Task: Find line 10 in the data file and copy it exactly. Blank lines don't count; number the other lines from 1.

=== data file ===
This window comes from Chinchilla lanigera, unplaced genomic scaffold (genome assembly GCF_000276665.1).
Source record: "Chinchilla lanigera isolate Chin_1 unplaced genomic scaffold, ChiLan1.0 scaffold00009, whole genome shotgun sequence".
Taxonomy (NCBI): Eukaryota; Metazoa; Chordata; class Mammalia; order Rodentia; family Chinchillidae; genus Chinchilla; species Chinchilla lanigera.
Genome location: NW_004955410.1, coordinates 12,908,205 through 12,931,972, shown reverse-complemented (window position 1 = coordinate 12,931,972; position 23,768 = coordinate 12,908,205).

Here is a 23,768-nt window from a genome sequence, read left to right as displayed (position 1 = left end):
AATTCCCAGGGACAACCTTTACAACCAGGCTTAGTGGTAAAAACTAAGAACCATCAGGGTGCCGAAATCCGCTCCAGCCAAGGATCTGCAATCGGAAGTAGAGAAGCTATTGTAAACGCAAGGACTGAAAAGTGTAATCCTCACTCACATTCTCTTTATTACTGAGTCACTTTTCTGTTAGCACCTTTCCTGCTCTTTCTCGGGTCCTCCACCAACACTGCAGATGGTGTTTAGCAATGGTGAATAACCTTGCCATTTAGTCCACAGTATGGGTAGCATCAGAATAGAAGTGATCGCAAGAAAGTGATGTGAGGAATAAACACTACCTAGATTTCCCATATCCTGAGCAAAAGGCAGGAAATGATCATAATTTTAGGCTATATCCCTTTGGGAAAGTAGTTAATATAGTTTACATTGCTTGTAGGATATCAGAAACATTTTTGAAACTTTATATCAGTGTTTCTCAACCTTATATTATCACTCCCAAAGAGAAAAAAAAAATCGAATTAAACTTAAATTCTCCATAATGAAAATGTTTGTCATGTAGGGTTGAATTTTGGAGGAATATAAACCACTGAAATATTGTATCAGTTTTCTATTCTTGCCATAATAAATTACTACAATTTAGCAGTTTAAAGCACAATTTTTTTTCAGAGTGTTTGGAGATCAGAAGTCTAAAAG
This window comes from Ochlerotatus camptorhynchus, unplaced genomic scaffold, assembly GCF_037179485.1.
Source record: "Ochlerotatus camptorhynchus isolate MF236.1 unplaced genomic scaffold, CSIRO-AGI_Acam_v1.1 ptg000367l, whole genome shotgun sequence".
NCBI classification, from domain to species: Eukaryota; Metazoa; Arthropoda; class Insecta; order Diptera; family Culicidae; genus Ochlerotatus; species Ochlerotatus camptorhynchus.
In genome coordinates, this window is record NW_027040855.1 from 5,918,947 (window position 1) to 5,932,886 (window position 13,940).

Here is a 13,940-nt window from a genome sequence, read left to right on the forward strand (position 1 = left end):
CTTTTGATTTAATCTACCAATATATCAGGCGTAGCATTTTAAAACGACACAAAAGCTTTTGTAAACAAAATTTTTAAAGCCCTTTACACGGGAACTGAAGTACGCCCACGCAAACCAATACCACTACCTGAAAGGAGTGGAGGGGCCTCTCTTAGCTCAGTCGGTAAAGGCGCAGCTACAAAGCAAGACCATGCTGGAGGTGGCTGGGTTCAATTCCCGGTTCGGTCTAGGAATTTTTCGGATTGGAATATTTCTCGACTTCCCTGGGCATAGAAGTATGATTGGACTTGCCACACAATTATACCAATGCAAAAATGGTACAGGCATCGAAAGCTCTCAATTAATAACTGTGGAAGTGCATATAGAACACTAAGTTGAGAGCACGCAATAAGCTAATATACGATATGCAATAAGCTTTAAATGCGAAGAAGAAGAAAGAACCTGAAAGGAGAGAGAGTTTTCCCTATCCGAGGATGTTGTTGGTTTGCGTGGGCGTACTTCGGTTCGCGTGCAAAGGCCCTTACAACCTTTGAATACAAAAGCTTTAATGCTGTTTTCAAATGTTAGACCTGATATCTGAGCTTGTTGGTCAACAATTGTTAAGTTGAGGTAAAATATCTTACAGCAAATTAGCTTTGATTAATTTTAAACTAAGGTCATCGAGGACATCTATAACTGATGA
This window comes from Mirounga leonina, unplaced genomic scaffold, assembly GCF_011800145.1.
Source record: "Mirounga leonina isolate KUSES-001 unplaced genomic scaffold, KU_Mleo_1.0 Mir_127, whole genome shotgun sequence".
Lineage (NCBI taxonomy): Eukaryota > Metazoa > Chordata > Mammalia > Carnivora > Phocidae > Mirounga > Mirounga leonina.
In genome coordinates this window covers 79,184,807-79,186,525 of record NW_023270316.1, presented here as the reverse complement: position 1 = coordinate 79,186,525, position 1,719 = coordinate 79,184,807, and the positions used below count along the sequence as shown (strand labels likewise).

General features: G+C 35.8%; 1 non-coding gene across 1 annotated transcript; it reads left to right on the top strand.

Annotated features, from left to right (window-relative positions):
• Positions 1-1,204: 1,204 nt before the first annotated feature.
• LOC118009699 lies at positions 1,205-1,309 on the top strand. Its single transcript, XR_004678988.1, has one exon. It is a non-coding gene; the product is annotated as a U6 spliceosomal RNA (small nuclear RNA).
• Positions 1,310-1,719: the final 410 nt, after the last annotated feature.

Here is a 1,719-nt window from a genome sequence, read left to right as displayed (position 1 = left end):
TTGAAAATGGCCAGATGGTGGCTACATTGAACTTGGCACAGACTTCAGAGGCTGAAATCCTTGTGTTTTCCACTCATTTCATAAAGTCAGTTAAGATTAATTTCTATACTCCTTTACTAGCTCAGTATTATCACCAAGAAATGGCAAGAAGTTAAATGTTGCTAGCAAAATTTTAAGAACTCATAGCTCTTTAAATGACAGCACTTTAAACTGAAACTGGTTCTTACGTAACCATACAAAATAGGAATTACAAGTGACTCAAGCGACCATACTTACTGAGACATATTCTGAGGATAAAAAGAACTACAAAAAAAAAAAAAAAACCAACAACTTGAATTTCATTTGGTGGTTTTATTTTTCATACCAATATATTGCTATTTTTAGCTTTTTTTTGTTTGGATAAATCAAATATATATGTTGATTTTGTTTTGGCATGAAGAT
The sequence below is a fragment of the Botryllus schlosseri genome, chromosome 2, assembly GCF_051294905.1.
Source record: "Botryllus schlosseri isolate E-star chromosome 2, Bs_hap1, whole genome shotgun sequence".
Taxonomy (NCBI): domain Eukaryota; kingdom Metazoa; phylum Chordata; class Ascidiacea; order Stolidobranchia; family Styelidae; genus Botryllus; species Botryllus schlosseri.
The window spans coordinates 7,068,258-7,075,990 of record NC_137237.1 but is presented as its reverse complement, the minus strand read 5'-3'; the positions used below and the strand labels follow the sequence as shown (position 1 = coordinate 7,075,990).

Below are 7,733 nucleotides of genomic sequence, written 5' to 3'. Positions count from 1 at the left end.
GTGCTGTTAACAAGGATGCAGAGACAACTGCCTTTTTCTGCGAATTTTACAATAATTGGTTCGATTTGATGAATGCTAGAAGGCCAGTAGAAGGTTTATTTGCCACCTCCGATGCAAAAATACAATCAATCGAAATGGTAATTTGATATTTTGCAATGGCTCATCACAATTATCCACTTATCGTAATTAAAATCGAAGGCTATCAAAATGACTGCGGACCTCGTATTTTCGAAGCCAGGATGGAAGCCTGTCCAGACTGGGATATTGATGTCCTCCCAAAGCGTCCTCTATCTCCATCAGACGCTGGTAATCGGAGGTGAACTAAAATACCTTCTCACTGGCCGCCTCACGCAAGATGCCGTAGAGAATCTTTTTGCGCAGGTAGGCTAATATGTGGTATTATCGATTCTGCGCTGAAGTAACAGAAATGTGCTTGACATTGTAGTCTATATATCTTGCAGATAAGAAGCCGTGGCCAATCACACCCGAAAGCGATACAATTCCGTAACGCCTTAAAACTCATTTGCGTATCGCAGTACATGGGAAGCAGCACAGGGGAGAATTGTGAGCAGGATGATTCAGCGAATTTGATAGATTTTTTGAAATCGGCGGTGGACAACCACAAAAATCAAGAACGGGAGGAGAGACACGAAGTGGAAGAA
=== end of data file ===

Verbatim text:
In genome coordinates, this window is record NW_027040855.1 from 5,918,947 (window position 1) to 5,932,886 (window position 13,940).